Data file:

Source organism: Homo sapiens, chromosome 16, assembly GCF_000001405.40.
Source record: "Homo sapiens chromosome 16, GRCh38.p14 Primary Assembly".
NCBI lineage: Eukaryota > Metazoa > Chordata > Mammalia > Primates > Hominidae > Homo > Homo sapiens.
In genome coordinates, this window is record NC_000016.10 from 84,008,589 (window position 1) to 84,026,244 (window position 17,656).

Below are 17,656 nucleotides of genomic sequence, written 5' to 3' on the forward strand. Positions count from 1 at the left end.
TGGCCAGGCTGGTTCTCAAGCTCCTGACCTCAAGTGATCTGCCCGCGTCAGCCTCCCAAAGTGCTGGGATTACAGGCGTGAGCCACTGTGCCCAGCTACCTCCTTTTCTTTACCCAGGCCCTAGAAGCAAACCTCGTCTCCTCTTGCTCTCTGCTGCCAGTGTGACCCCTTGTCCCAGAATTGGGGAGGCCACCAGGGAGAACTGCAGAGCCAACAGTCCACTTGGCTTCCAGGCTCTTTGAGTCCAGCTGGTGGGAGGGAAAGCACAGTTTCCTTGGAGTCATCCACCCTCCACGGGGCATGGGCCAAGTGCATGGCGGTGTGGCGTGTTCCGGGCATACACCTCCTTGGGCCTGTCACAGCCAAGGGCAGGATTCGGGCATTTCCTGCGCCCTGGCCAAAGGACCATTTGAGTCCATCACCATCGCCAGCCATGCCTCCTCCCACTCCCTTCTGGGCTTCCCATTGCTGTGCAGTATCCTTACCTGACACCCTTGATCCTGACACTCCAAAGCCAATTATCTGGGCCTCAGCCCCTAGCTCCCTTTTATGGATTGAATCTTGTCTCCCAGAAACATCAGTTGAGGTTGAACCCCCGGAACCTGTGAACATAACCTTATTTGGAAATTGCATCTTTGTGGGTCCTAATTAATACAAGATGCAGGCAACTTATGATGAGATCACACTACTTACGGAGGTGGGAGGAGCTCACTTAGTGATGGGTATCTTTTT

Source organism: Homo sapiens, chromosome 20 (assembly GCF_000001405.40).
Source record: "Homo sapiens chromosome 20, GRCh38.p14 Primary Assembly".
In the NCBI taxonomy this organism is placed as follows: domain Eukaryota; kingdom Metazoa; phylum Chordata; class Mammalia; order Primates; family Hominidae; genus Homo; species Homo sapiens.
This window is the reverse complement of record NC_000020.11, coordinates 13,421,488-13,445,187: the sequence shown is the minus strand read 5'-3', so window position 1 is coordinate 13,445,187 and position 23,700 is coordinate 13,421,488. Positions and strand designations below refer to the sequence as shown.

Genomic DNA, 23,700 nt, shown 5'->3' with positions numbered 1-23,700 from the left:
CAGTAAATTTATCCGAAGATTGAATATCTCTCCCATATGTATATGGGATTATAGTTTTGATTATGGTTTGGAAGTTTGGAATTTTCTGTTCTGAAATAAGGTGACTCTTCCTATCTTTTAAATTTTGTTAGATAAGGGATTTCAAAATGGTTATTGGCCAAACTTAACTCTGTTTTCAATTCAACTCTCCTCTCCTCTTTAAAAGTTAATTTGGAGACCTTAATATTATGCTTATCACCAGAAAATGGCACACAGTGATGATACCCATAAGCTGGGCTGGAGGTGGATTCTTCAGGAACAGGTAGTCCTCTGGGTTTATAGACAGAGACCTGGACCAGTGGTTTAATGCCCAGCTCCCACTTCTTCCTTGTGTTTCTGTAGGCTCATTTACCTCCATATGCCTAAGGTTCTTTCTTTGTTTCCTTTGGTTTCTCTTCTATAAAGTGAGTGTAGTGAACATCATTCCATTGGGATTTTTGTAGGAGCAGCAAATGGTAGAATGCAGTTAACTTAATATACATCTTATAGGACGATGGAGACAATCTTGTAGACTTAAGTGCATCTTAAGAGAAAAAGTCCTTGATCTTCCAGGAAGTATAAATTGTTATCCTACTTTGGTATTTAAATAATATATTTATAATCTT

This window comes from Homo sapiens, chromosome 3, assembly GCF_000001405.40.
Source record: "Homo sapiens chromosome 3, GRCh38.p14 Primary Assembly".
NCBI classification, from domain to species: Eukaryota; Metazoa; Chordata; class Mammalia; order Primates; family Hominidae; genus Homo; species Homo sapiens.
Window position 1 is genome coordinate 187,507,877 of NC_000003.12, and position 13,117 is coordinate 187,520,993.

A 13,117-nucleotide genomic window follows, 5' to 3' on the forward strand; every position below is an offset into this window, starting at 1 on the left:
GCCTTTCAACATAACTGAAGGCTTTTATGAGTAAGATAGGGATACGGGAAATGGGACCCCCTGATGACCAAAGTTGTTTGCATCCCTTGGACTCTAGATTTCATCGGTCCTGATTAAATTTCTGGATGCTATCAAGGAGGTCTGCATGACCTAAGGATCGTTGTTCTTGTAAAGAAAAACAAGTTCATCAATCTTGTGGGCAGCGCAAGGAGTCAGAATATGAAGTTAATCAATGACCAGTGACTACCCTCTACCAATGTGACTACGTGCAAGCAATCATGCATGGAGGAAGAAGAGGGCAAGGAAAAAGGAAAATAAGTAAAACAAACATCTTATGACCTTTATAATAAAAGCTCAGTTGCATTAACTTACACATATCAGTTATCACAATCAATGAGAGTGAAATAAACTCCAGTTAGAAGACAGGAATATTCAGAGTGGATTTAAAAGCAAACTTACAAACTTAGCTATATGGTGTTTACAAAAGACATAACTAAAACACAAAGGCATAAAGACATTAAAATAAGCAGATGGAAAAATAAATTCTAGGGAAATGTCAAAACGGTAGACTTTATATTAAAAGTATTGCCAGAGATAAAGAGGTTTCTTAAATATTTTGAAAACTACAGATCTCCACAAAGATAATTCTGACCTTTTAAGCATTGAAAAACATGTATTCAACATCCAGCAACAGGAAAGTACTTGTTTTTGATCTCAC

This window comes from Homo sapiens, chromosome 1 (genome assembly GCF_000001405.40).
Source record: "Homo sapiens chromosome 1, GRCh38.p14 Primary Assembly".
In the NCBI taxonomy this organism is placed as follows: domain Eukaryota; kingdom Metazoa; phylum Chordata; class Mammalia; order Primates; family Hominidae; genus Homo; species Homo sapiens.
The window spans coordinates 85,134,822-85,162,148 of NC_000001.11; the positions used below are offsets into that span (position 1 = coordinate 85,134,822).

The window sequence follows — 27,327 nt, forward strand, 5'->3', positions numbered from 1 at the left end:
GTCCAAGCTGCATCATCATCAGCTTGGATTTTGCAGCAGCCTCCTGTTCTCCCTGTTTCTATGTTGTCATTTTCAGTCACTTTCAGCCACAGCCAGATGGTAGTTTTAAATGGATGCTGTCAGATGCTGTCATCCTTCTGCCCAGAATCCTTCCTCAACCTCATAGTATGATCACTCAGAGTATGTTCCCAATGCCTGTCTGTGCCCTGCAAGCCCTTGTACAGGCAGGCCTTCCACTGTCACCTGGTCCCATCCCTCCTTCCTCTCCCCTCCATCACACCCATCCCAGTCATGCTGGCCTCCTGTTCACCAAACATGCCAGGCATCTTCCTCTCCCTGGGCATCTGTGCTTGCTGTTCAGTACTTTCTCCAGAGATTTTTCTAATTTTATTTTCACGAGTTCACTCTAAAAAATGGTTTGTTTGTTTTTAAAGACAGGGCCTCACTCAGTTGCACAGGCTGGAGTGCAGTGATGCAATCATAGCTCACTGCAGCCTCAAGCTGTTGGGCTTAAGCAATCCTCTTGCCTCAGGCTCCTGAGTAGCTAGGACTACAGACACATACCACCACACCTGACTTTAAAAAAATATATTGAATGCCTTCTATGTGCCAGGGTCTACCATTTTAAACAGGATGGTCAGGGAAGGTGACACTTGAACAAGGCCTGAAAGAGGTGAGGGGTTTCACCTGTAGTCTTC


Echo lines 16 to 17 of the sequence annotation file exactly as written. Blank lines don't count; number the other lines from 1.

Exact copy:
Window position 1 is genome coordinate 187,507,877 of NC_000003.12, and position 13,117 is coordinate 187,520,993.

A 13,117-nucleotide genomic window follows, 5' to 3' on the forward strand; every position below is an offset into this window, starting at 1 on the left: